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Eating healthy, nourishing foods provides the fuel we need for an energy-filled, strong body. In the same way, the thoughts we think and the books or shows we watch or read affects our mental health for the better or worse. If we constantly fuel our minds with negativity, it’s no wonder why we develop chronic anxiety, depression, and sleeplessness.
Many people aren’t aware that they have the ability to change their thinking process. Learning to think positively is not easy, but it is possible. It’s a healthy, learned habit that can be developed over time, with practice and determination. Here are some tips for developing a positive attitude.
1. Record Negative Thoughts
First, get a journal. Start tracking your negative thoughts throughout the day. Every time you have a negative thought, write it down. Remember that a negative thought is anything that makes you feel sad, angry, unhappy, frustrated, ugly, depressed, or frightened. At the end of the day, look through your journal. You’ll be amazed at how many negative thoughts there were. Try and see if there are any patterns. Were you more upset at a certain time of the day? Was there a reoccurring negative thought? What are your thoughts centered around? Write down any observations.
2. Practice Thought Replacement
After you have spent a couple of days recording your negative thoughts and looking for patterns, you need to start practicing thought replacement. Every time a negative thought enters your mind, replace it with a positive thought. Write down the positive thought underneath the negative thought in your journal. Remember that a positive thought is realistic and not always the exact opposite of the negative thought. For example:
Negative Thought: “I feel ugly today. I’ve gained so much weight.”
Here’s the wrong way to replace this thought:
Incorrect Replacement Thought: “I feel beautiful today. I haven’t gained any weight.”
If the thought is unbelievable or unrealistic, it probably won’t make you feel better. Positive thinking is about looking at life in an optimistic, but a realistic lens. Here’s an example of what to do:
Correct Replacement Thought: “I am feeling a little insecure about myself right now but that’s ok. I’m going to wear a nice outfit that makes me feel good about myself.”
3. Keep Practicing Thought Replacement
Continue to record negative thoughts, and immediately replace them with a positive thought. Write the positive thought underneath the negative thought, but also remember to actually think it. Say it over and over again. Continue to do this throughout the day. It’s going to feel uncomfortable for a while. We are used to thinking in a negative, catastrophic way. Some of you may even feel guilty, as though you don’t deserve to talk positively to yourself. This is not true. If negative thinking made us better people, then we would be by now. Positive, realistic thinking is the key to becoming a better, happier person.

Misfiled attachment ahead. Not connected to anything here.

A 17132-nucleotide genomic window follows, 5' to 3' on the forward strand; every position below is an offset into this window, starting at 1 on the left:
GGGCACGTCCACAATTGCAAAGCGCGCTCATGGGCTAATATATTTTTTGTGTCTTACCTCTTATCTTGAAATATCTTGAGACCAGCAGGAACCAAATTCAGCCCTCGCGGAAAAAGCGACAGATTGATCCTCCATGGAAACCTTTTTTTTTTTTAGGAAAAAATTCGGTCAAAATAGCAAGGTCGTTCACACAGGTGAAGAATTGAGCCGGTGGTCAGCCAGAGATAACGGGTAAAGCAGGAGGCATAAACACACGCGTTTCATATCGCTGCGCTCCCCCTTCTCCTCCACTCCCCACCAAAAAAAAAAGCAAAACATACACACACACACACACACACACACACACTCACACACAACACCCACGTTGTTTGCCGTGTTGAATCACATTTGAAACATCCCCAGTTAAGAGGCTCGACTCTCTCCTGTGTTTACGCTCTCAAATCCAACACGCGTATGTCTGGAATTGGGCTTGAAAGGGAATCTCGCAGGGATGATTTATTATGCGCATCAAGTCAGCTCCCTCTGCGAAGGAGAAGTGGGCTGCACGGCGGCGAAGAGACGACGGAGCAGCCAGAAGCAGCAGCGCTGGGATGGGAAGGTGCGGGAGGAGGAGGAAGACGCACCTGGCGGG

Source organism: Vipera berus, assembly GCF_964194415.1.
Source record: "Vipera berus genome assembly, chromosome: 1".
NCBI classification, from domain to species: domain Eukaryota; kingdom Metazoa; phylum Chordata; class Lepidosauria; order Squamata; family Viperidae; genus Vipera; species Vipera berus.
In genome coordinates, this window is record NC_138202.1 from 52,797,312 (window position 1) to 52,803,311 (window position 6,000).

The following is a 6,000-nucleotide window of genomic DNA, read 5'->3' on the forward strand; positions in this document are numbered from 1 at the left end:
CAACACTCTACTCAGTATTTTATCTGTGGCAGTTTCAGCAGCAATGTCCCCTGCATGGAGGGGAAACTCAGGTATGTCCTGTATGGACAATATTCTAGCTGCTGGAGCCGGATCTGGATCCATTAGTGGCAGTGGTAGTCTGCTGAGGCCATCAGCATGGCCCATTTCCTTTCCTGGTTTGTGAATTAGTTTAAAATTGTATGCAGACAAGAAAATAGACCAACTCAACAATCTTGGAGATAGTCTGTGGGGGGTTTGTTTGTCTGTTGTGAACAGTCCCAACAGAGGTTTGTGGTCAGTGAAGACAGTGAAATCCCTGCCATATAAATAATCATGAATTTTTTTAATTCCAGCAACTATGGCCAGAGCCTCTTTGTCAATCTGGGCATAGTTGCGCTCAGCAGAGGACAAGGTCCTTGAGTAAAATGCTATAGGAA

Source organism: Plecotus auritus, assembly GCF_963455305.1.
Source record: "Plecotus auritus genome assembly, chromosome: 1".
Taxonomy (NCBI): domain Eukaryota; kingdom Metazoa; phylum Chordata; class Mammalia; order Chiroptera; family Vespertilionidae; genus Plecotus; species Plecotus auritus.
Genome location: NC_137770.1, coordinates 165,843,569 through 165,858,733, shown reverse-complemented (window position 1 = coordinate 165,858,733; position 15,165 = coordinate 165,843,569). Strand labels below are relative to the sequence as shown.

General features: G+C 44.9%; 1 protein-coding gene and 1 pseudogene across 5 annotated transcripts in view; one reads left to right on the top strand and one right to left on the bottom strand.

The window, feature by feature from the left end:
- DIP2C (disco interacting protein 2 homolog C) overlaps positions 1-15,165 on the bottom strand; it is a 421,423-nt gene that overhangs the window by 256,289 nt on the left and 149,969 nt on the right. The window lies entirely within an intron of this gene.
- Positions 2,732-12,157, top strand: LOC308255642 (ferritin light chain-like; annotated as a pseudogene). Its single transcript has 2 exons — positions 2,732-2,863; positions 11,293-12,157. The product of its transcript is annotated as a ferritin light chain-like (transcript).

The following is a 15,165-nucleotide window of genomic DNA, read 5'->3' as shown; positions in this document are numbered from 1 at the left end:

4. Read and Watch Positive, Uplifting Shows and Books
While you are working on thought replacement, keep track of what you decide to watch and read. Record how it makes you feel and think after you watch a scary movie or read the news. Though it’s healthy to be informed with what’s happening in the world, there’s no need to watch more than 20 minutes of the news every day. This is particularly true if you are working on changing your thinking patterns. Read positive books, watch light-hearted television. Stay away from anything too serious for a while. It won’t serve any purpose.
5. Don’t Let a Bad Day Set You Back
If you have a setback or a “negative” day, don’t let it discourage you. Instead of beating yourself up for a setback, think about what you can learn from it. Why did you have a bad day? What happened? Did you get in a fight, did you watch something on TV, or were you stressed about work? Usually, there is a reason for the setback. Learn, don’t get stuck.
6. Don’t Ignore Your Feelings
Positive thinking is not about ignoring the bad things that happen to you. If someone wronged you, or if something terrible happened, you don’t need to pretend that everything is ok. Positive thinking is not about putting on a façade or pretending that something doesn’t hurt. It’s about acknowledging the feelings we have and then trying to see the bright side of the situation. For example:
Negative Scenario: A family member passed away.
Correct Replacement Thought: “It is ok to feel depressed and anxious. I am going to sit through these feelings and accept them. Then I am going to take a hot bath and get a good night’s sleep so I can process these feelings. I will get through this.”
7. Getting Help If you feel as though you can’t get a hold of your negative thoughts, remember that help is available. You can continue working on thought replacement techniques and talk to a trained professional who can pinpoint the root causes of your anxiety and depression. Sometimes, unresolved traumas and pain from our past make it more difficult to change. Reach out for help if necessary. You deserve it.
Do you struggle with negative thinking and an anxious attitude? If so, please contact Straight Talk Counseling at 714-828-2000 or visit our website at straighttalkcounseling.org. One of our professional counselors would be happy to speak with you.